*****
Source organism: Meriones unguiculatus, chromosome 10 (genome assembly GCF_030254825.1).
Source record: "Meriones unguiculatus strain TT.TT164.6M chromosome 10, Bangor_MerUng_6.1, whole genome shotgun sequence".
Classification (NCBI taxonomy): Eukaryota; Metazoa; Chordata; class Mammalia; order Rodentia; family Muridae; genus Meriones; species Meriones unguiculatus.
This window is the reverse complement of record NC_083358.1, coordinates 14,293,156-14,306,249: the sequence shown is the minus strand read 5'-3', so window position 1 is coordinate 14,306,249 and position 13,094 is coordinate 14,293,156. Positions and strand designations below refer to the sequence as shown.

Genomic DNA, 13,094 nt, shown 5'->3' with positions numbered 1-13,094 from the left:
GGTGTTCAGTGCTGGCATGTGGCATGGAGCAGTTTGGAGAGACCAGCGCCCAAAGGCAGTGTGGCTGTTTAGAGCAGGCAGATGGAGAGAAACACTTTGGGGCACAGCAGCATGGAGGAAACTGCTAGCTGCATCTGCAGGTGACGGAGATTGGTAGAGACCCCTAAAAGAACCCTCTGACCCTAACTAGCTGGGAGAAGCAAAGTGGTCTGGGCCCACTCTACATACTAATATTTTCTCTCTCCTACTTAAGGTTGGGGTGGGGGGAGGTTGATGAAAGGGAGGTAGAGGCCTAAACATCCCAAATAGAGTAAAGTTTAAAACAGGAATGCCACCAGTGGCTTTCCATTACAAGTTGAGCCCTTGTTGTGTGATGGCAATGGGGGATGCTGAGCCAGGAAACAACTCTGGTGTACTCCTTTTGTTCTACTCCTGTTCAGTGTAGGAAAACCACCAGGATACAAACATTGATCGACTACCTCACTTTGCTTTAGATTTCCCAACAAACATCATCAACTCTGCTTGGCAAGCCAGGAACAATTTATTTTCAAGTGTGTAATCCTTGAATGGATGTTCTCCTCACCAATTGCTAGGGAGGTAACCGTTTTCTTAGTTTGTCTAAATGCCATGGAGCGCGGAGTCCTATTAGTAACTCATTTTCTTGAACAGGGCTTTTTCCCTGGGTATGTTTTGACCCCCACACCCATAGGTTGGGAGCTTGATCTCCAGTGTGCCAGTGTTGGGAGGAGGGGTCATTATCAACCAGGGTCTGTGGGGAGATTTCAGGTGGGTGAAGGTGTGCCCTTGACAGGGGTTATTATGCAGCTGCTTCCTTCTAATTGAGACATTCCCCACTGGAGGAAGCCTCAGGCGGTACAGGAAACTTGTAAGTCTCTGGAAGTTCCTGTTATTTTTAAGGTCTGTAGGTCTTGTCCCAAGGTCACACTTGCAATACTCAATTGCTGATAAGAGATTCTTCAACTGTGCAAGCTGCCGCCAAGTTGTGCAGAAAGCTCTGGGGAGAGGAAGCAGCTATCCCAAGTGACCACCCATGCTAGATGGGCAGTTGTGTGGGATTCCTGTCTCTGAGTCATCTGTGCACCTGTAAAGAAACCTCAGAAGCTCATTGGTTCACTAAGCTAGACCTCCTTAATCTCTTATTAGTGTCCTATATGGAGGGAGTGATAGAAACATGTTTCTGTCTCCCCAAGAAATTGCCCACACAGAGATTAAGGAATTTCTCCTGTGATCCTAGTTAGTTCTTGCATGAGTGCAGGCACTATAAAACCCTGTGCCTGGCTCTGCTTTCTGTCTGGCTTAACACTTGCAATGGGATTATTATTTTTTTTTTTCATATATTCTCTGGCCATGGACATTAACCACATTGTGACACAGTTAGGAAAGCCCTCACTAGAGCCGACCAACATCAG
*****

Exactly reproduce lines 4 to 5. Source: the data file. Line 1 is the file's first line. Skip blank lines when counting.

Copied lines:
This window is the reverse complement of record NC_083358.1, coordinates 14,293,156-14,306,249: the sequence shown is the minus strand read 5'-3', so window position 1 is coordinate 14,306,249 and position 13,094 is coordinate 14,293,156. Positions and strand designations below refer to the sequence as shown.

Genomic DNA, 13,094 nt, shown 5'->3' with positions numbered 1-13,094 from the left: